The European Commission‘s plan was supported by Liberal MEPs Petras Auštrevičius and Antanas Guoga, conservative Algirdas Saudargas and Social Democrats Zigmantas Balčytis ir Vilija Blinkevičiūtė.
Among those who voted against the proposed scheme were leaders of the Order and Justice party, the Labour Party and the Electoral Action of Poles in Lithuania, Rolandas Paksas, Valentinas Mazuronis and Valdemar Tomaševski.
The leader of Lithuania’s conservatives, MEP Gabrielius Landsbergis, Bronis Ropė of the Peasant and Greens Party and the Labour Party’s Viktor Uspaskich did not attend the meeting.
Landsbergis’ adviser Jonas Survila told BNS that the MEP could not be present at the extraordinary meeting, adding that he “would have supported the party’s position and voted in support”.
Mazuronis, who voted against the plan, said it did not benefit Lithuania and Europe, making the most critical remarks about the proposed penalty amounting to a “financial contribution” of 0.002 percent of the gross domestic product (GDP) for countries refusing to participate in the resettlement scheme.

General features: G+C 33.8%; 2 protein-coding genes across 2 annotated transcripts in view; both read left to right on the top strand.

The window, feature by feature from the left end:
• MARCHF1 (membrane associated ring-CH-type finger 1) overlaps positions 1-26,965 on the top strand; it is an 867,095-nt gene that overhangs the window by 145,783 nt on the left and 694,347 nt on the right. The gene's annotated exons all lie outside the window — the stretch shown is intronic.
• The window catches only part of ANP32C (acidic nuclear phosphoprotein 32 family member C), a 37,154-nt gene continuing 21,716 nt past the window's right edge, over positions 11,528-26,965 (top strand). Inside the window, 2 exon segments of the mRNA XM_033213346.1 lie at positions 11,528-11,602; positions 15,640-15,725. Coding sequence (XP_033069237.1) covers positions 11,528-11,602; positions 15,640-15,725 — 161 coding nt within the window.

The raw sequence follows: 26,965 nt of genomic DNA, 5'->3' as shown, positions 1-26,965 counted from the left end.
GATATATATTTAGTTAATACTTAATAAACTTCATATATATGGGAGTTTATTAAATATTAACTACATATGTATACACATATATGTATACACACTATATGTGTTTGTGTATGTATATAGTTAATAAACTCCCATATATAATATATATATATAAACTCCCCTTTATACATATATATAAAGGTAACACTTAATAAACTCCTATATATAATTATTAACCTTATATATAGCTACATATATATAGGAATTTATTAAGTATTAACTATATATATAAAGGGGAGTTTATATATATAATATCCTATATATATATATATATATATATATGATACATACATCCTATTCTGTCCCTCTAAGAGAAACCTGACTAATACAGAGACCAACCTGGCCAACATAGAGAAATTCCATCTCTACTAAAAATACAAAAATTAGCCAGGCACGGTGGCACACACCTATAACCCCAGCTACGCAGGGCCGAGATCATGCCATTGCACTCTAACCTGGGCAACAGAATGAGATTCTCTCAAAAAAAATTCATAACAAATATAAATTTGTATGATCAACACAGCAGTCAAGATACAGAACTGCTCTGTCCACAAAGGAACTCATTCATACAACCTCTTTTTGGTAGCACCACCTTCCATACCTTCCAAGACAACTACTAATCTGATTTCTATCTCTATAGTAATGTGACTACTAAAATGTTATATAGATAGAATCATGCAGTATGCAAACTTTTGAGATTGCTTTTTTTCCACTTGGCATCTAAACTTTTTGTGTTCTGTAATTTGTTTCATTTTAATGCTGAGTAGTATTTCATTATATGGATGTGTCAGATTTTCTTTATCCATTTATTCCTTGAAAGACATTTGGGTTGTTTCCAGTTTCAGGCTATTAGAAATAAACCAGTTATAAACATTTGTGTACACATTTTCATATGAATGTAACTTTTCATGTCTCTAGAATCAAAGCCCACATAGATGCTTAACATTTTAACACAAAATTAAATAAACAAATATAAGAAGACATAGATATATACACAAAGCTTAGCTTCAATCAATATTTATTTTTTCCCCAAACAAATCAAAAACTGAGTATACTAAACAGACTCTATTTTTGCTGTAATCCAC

“The commission’s proposal, which includes mandatory distribution of refugees and quotas by way of the penalty system, is I think wrong and will not lead to solution but, instead, to arm wrestling and unnecessary tensions within the EU, which may cause strengthening of Euro-sceptical forces. This will definitely not lead to solution to the refugee crisis, quite the opposite – it will escalate the willingness of refugees to make way to any EU country,” Mazuronis told BNS.
Meanwhile Auštrevičius referred to the results as to “a politically correct decision,” which will demonstrate Europe’s solidarity and willingness to ease the burden for Hungary, Italy and Greece.
“I am not saying this is the final and permanent distribution mechanism. EU politicians may not be ready for such decision yet. Let it be a decision that shows a solution, not just sighing about the problem,” he said to BNS.
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